Biomechanics is the science and study of movement of a living body, systems such as the human, animal, plants, organs and cells and describes the mechanics of these systems. In sports biomechanics, the laws of mechanics are applied in order to gain a greater understanding of athletic performance and to reduce sport injuries. Proper understanding of biomechanics has the greatest implications on: sport’s performance, rehabilitation and injury prevention, along with sport mastery.
If we bear in mind that the horse is an athlete, with huge muscles and we, the riders, are athletes too then, knowing the biomechanics (form both, rider and horse) it is highly relevant because with riding we have two completely different biomechanical systems, each of them with their own normal way of functioning, coming together and influencing each other.
In order to bring about the right biomechanical dynamic of the two systems working together, and being able to have an understanding and connection with the horse, we need not only to understand that of the horse, but crucially that of the rider, for it is us, the riders, who change the dynamic of a body whom it is balanced and harmonious on its own, but when, as I mentioned in other articles, we sit on them, we mostly hinder their way of going.
It is important for riders to understand the physical effect that their aids or simply their weight have on the horse’s body, and realise that incorrect aids (such as backwards use of the hand) can make it impossible for the horse to become supple through the back and able to work correctly and also, that long-term use of such aids can lead to serious lameness and behavioural problems.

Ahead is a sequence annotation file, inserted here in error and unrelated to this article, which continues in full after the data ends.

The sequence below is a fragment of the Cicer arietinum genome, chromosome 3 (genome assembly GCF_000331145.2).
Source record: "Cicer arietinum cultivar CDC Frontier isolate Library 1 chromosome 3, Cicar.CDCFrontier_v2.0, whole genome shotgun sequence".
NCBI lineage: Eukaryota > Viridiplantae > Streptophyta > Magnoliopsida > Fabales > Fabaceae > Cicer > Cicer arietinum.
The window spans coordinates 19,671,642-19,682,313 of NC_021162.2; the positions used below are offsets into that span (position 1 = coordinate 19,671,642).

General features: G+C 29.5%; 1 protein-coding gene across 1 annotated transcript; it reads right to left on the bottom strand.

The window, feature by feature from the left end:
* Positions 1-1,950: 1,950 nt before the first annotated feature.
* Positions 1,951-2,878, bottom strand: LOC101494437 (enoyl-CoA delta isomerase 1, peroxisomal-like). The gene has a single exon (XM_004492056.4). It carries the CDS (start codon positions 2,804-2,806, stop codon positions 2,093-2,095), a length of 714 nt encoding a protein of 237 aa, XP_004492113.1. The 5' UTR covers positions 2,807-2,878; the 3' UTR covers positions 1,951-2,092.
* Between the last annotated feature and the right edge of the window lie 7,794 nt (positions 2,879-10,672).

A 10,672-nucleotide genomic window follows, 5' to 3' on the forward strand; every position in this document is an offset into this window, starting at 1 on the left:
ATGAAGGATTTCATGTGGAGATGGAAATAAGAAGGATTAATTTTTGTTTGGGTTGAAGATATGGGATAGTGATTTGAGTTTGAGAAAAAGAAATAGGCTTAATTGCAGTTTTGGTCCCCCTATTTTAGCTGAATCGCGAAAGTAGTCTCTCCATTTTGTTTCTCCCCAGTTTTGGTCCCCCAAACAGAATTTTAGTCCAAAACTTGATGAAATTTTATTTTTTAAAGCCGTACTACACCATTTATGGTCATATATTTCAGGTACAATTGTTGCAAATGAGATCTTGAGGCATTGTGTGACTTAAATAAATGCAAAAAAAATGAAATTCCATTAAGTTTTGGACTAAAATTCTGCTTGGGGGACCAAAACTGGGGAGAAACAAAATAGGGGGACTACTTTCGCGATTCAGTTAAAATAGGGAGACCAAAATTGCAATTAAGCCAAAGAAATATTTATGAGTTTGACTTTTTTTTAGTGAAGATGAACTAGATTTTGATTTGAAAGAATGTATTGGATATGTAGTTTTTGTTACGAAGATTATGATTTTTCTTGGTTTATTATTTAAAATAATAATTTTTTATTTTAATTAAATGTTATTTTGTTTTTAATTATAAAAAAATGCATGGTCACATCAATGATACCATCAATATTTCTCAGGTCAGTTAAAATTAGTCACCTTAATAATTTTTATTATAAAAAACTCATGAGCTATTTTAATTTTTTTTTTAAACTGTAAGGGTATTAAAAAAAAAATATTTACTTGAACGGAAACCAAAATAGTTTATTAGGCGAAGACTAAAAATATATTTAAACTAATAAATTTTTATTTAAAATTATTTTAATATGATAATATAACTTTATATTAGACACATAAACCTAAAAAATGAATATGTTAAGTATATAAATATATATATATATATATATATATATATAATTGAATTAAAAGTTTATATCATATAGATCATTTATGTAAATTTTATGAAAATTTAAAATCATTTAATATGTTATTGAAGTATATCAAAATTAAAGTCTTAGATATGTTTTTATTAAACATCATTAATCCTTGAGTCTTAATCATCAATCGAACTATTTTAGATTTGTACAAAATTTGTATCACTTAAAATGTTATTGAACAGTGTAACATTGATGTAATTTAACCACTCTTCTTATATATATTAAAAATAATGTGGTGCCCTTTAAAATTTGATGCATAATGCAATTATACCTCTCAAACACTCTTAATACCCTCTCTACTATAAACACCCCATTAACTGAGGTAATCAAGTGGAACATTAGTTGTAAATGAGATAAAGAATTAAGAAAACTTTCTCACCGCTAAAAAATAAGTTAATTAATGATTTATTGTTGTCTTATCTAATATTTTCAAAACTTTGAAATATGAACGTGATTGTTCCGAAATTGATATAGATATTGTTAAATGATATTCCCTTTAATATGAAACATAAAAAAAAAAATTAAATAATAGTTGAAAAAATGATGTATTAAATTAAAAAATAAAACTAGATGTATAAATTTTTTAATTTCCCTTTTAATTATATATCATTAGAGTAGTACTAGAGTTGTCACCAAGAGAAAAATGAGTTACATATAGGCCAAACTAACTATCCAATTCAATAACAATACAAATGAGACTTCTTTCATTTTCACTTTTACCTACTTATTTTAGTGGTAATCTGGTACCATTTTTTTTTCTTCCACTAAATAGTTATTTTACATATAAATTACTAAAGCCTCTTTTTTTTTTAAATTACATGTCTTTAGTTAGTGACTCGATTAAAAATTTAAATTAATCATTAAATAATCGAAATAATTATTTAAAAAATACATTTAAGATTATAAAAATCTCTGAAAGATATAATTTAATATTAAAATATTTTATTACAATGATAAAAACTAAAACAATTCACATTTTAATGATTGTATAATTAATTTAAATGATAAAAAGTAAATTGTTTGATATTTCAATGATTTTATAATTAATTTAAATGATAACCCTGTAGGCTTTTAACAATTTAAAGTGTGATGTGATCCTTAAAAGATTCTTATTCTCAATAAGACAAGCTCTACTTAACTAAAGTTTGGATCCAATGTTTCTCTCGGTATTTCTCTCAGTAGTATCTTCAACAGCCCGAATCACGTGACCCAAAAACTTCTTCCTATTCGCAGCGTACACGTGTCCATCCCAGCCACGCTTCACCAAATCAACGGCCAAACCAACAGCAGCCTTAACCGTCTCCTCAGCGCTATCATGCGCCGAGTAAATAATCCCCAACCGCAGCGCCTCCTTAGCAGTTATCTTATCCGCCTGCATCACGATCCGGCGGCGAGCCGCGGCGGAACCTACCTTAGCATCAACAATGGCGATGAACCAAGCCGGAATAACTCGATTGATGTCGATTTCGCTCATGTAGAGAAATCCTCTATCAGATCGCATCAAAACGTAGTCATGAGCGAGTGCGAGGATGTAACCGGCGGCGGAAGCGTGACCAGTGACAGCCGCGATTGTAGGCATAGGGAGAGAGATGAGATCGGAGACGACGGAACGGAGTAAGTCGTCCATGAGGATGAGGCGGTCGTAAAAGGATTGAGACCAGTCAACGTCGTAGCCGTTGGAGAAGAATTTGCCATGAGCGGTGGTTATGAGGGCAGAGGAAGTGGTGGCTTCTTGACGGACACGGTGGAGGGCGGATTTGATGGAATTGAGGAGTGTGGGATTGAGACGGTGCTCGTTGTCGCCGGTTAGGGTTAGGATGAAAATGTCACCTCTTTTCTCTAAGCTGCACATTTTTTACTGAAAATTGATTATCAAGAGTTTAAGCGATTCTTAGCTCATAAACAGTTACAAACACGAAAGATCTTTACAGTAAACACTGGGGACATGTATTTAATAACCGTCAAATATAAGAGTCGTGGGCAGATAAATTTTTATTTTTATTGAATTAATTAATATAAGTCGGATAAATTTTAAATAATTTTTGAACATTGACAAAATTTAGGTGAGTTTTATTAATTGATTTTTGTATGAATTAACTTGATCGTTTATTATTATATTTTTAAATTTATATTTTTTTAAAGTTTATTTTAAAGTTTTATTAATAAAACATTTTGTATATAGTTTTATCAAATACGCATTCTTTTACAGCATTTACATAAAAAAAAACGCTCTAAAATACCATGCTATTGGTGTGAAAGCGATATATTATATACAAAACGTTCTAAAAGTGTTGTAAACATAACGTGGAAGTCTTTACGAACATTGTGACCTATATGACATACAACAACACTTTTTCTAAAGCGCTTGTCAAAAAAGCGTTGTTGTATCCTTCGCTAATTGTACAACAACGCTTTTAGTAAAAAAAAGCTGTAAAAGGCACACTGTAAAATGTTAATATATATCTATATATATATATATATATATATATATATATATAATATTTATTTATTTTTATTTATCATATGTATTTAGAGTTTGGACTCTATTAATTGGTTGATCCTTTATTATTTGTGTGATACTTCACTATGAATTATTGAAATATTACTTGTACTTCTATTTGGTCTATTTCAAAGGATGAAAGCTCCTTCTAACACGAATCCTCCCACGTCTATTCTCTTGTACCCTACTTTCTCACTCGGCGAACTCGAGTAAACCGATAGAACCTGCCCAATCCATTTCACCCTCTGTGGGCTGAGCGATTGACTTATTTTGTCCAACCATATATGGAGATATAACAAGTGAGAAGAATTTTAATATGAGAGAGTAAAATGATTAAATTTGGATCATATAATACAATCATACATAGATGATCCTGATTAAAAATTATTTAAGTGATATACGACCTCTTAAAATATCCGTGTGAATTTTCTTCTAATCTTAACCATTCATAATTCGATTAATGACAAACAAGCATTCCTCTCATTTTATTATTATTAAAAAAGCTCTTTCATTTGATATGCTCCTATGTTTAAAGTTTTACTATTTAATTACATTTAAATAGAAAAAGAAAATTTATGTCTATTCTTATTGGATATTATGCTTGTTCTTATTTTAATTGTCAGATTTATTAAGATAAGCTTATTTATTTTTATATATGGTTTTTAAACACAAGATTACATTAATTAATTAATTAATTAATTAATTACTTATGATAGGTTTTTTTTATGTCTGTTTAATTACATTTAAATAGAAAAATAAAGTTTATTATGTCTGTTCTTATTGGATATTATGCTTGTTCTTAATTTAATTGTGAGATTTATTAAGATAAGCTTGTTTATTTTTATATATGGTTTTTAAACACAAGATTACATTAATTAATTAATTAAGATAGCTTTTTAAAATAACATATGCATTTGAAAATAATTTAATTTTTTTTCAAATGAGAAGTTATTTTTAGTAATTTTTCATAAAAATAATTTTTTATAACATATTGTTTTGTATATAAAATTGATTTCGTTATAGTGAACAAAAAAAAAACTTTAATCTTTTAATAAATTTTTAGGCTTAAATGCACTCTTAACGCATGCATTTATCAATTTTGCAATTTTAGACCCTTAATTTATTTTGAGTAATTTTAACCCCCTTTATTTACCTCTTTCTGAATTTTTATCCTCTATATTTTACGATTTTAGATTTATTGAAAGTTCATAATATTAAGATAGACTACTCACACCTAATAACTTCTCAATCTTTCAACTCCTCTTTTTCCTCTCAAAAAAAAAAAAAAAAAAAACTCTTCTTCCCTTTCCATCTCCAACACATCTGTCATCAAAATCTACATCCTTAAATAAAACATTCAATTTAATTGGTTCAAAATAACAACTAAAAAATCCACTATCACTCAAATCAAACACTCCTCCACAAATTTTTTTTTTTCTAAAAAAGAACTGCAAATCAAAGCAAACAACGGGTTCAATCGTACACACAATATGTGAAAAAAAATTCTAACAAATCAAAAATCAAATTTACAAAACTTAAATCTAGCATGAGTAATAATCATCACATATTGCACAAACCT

The position and length of the horse’s neck, through its many anatomical interconnections with the trunk, has a direct biomechanical effect on the back. If the head is placed unnaturally deep or the neck is unnaturally shortened it, as in the likes of Rollkur and others, it will inevitably lead to movement faults and eventual health problems.
The horse was not designed to be ridden. Consider what happens when a rider gets on a young horse for the first time. It may arch its back into a spasm and buck. When it relaxes, it will drop its back and is in effect carrying the rider on its skeleton, without the help of its back muscles.
The lower brace (the mass of tendons running from the breastbone to the pelvic girdle) plays an important role in this, because as the horse starts to tire, he places the forelimbs farther forward and the hindlimbs farther back. The ligaments of the lower bracing arch are passively tensed and placed under increasing strain, without the muscles actively helping
The horse can carry the rider in such a way for long periods of time, but its ability to move naturally is severely restricted. He moves unsteadily, swaying from side to side as he moves and the rider feels to be sitting in a rocking hollow.
When this position becomes uncomfortable, or even painful for the horse, he will try to stiffen his back. By tensing all the muscles of the back, he is able to carry the weight. The gait however, feels stiff and tense with the horse taking small steps and the rider is unable to sit to the trot. The long back muscle, which is large and fleshy with little tendon fibre integration, is unable to function this way for long. It will soon build up with lactic acid and become painful. So the horse releases the back muscles, drops its back and reverts to the original position and the process is repeated.
Some horses cope with carrying the rider this way for their entire lives. Their back does not swing and is never supple, and they will never perform at a very high level and what is worst, it will also go around in pain. So, for this not to happen, the young horse must learn to raise the back from an active hindquarter and allow the neck to lower. This means the nuchal ligament together with the abdominal muscles will relieve the back muscles so that the rider’s weight can be comfortably carried…etc.
So, guys this is only a little bit of an introduction of why is paramount we all should learn about biomechanics, not only the horse’s ones, the rider’s ones are also very important, because remember, when we ride, it is two of us.
I hope you had enjoyed the reading guys, and hopefully this article will clarify why all the fuss with the biomechanics.
Happy ride… 🙂